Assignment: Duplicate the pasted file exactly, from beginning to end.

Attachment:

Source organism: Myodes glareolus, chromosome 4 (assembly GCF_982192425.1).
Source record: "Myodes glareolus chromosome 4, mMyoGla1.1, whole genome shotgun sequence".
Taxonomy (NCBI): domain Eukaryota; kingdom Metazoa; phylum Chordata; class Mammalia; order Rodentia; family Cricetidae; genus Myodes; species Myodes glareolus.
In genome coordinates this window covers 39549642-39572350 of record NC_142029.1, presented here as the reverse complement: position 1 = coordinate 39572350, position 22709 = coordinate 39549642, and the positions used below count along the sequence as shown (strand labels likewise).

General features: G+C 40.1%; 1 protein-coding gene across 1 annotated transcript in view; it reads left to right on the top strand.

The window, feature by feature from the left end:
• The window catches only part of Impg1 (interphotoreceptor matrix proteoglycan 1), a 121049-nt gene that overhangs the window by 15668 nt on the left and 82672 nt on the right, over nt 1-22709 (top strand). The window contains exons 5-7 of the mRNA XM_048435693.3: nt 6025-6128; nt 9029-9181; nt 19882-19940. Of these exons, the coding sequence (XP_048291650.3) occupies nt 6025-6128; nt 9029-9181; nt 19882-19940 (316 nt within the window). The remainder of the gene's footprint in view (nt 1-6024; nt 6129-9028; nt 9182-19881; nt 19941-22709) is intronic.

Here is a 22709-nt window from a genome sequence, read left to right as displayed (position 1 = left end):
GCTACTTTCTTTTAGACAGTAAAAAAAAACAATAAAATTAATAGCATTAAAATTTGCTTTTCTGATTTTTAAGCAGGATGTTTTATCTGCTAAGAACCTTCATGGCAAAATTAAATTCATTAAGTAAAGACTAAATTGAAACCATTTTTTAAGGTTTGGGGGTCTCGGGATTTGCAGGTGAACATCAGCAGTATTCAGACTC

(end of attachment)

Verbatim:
Source organism: Myodes glareolus, chromosome 4 (assembly GCF_982192425.1).
Source record: "Myodes glareolus chromosome 4, mMyoGla1.1, whole genome shotgun sequence".
Taxonomy (NCBI): domain Eukaryota; kingdom Metazoa; phylum Chordata; class Mammalia; order Rodentia; family Cricetidae; genus Myodes; species Myodes glareolus.
In genome coordinates this window covers 39549642-39572350 of record NC_142029.1, presented here as the reverse complement: position 1 = coordinate 39572350, position 22709 = coordinate 39549642, and the positions used below count along the sequence as shown (strand labels likewise).

General features: G+C 40.1%; 1 protein-coding gene across 1 annotated transcript in view; it reads left to right on the top strand.

The window, feature by feature from the left end:
• The window catches only part of Impg1 (interphotoreceptor matrix proteoglycan 1), a 121049-nt gene that overhangs the window by 15668 nt on the left and 82672 nt on the right, over nt 1-22709 (top strand). The window contains exons 5-7 of the mRNA XM_048435693.3: nt 6025-6128; nt 9029-9181; nt 19882-19940. Of these exons, the coding sequence (XP_048291650.3) occupies nt 6025-6128; nt 9029-9181; nt 19882-19940 (316 nt within the window). The remainder of the gene's footprint in view (nt 1-6024; nt 6129-9028; nt 9182-19881; nt 19941-22709) is intronic.

Here is a 22709-nt window from a genome sequence, read left to right as displayed (position 1 = left end):
GCTACTTTCTTTTAGACAGTAAAAAAAAACAATAAAATTAATAGCATTAAAATTTGCTTTTCTGATTTTTAAGCAGGATGTTTTATCTGCTAAGAACCTTCATGGCAAAATTAAATTCATTAAGTAAAGACTAAATTGAAACCATTTTTTAAGGTTTGGGGGTCTCGGGATTTGCAGGTGAACATCAGCAGTATTCAGACTC